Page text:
Thursday, January 15, 2009

Watch Out for Forclosure Ripoffs.

The heartbreaking foreclosure crisis has brought out another brand of vultures: rip-off artists who claim to help people in danger of foreclosure. The New York Times has an article outlining these scams. Owners are told, often in a seminar, that if they pay up-front fees to the fraudulent companies, these companies will renegotiate their mortgages for them. Instead, the re-negotiated mortgage may still be one that does not fit the owner's needs. Or, even worse, the company may do nothing at all and simply pocket the homeowner's money, and the owner does not know until it's too late to do anything.

The rip-off companies often pretend to be non-profit, or use non-profit language. They will often lift text directly from NeighborWorks, the nonprofit organization that works to prevent foreclosure. Another ploy is to use official-looking logos to pretend that they have some tie to the government. The Federal Trade Commission has a good article that outlines shady practices to look out for. Beware if your "savior" wants/tries to do the following:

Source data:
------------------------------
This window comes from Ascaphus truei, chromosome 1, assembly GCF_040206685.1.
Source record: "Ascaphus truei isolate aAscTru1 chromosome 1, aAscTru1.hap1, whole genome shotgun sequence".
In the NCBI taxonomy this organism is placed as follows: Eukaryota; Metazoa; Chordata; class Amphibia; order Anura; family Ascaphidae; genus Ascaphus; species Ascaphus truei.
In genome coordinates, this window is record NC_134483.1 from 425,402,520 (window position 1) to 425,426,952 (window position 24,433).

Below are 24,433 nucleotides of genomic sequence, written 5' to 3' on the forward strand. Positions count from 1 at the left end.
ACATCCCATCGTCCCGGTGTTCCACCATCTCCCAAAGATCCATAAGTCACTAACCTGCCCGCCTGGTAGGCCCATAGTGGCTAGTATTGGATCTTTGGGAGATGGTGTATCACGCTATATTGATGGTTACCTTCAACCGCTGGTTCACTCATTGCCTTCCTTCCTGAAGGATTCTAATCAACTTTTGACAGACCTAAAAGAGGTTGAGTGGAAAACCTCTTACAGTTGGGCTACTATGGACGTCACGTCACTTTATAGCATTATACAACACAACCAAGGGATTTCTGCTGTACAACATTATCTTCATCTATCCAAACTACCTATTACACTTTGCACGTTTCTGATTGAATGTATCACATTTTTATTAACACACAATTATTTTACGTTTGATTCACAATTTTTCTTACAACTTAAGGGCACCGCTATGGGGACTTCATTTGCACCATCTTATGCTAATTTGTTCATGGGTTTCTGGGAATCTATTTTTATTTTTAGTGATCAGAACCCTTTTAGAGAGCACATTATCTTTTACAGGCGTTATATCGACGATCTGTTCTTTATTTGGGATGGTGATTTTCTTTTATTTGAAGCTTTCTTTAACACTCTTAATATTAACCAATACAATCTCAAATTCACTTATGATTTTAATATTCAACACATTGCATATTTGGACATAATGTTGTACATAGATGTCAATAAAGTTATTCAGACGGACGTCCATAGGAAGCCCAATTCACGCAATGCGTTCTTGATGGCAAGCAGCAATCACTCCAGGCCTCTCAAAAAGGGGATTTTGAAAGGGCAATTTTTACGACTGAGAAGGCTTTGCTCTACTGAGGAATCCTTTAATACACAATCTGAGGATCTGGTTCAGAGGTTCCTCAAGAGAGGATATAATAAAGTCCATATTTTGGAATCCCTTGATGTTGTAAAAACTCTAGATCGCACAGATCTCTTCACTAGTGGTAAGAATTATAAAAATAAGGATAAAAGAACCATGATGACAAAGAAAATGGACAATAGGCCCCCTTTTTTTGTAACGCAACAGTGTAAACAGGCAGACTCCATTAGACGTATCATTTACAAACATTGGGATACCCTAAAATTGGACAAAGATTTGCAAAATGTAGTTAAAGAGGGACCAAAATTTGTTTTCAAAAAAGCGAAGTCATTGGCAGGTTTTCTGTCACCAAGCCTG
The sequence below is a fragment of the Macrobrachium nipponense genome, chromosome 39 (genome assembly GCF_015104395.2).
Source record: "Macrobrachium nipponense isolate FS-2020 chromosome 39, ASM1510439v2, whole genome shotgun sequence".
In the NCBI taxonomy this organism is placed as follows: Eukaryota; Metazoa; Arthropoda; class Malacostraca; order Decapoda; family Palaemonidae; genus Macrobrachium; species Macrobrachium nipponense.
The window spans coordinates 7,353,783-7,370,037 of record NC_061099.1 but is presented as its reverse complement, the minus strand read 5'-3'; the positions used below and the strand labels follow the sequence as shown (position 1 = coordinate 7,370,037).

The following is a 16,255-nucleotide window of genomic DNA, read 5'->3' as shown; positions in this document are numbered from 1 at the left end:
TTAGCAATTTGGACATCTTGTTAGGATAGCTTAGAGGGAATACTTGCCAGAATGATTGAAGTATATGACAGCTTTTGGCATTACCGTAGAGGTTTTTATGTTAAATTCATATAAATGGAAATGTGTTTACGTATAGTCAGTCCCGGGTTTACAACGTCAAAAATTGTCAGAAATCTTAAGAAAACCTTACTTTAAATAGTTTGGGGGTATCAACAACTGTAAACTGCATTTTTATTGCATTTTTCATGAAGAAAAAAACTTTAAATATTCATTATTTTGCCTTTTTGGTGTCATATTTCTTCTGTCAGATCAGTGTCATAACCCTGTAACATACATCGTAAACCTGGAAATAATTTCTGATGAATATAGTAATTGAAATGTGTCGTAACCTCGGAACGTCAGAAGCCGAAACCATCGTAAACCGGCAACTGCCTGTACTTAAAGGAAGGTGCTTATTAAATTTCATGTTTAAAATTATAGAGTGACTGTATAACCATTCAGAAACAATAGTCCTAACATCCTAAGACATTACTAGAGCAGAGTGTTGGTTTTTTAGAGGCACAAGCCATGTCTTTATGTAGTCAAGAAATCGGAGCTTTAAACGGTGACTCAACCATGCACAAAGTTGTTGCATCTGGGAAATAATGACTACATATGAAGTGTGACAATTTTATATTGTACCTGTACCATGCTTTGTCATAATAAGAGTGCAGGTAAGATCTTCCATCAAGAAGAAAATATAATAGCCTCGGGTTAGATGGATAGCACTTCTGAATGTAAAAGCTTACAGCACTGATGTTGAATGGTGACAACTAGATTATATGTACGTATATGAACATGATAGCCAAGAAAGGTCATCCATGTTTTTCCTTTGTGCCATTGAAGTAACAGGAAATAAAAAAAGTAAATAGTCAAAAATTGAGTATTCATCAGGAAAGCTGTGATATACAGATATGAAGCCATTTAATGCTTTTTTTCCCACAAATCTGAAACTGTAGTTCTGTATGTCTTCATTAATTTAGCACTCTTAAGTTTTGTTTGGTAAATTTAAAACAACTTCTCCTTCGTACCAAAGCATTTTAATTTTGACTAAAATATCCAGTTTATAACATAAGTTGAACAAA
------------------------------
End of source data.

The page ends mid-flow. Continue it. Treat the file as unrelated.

guarantees to stop the foreclosure process – no matter what your circumstances

instructs you not to contact your lender, lawyer, or credit or housing counselor

collects a fee before providing you with any services

accepts payment only by cashier’s check or wire transfer

encourages you to lease your home so you can buy it back over time

tells you to make your mortgage payments directly to it, rather than your lender

tells you to transfer your property deed or title to it

offers to buy your house for cash at a fixed price that is not set by the housing market at the time of sale

offers to fill out paperwork for you

pressures you to sign paperwork you haven’t had a chance to read thoroughly or that you don’t understand.

Watch out for all of these practices, and refuse to do business with a "foreclosure specialist" that does them. Work with a local nonprofit instead. If you have been a victim of such as a scam, contact the FTC at 1-877-FTC-HELP (1-877-382-4357) or your state's attorney general office to file a complaint. And contact your lender IMMEDIATELY if you have problems with your mortgage.

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